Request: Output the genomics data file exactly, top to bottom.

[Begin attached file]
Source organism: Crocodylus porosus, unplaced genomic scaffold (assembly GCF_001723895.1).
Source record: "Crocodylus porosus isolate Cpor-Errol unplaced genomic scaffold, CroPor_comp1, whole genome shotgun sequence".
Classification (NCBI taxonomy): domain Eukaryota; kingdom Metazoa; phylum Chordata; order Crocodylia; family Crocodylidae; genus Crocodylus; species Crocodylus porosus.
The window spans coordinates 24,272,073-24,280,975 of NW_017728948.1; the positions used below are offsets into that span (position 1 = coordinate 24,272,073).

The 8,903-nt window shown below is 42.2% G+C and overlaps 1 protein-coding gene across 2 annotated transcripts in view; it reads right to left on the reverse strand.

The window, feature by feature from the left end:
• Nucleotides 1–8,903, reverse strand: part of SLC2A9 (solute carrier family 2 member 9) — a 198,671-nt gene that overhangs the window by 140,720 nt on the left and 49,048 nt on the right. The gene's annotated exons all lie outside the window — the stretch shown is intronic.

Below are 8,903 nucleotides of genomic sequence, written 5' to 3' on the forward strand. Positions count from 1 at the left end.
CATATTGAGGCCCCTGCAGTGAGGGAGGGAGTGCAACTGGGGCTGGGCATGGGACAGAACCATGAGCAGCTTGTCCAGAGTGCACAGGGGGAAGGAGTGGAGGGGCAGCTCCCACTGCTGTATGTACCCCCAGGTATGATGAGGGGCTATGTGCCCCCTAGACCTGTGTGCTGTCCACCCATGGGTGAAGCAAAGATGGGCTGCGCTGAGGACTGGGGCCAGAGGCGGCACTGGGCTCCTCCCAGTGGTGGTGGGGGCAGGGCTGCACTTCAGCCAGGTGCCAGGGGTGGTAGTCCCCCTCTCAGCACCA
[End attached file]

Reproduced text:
Source organism: Crocodylus porosus, unplaced genomic scaffold (assembly GCF_001723895.1).
Source record: "Crocodylus porosus isolate Cpor-Errol unplaced genomic scaffold, CroPor_comp1, whole genome shotgun sequence".
Classification (NCBI taxonomy): domain Eukaryota; kingdom Metazoa; phylum Chordata; order Crocodylia; family Crocodylidae; genus Crocodylus; species Crocodylus porosus.
The window spans coordinates 24,272,073-24,280,975 of NW_017728948.1; the positions used below are offsets into that span (position 1 = coordinate 24,272,073).

The 8,903-nt window shown below is 42.2% G+C and overlaps 1 protein-coding gene across 2 annotated transcripts in view; it reads right to left on the reverse strand.

The window, feature by feature from the left end:
• Nucleotides 1–8,903, reverse strand: part of SLC2A9 (solute carrier family 2 member 9) — a 198,671-nt gene that overhangs the window by 140,720 nt on the left and 49,048 nt on the right. The gene's annotated exons all lie outside the window — the stretch shown is intronic.

Below are 8,903 nucleotides of genomic sequence, written 5' to 3' on the forward strand. Positions count from 1 at the left end.
CATATTGAGGCCCCTGCAGTGAGGGAGGGAGTGCAACTGGGGCTGGGCATGGGACAGAACCATGAGCAGCTTGTCCAGAGTGCACAGGGGGAAGGAGTGGAGGGGCAGCTCCCACTGCTGTATGTACCCCCAGGTATGATGAGGGGCTATGTGCCCCCTAGACCTGTGTGCTGTCCACCCATGGGTGAAGCAAAGATGGGCTGCGCTGAGGACTGGGGCCAGAGGCGGCACTGGGCTCCTCCCAGTGGTGGTGGGGGCAGGGCTGCACTTCAGCCAGGTGCCAGGGGTGGTAGTCCCCCTCTCAGCACCA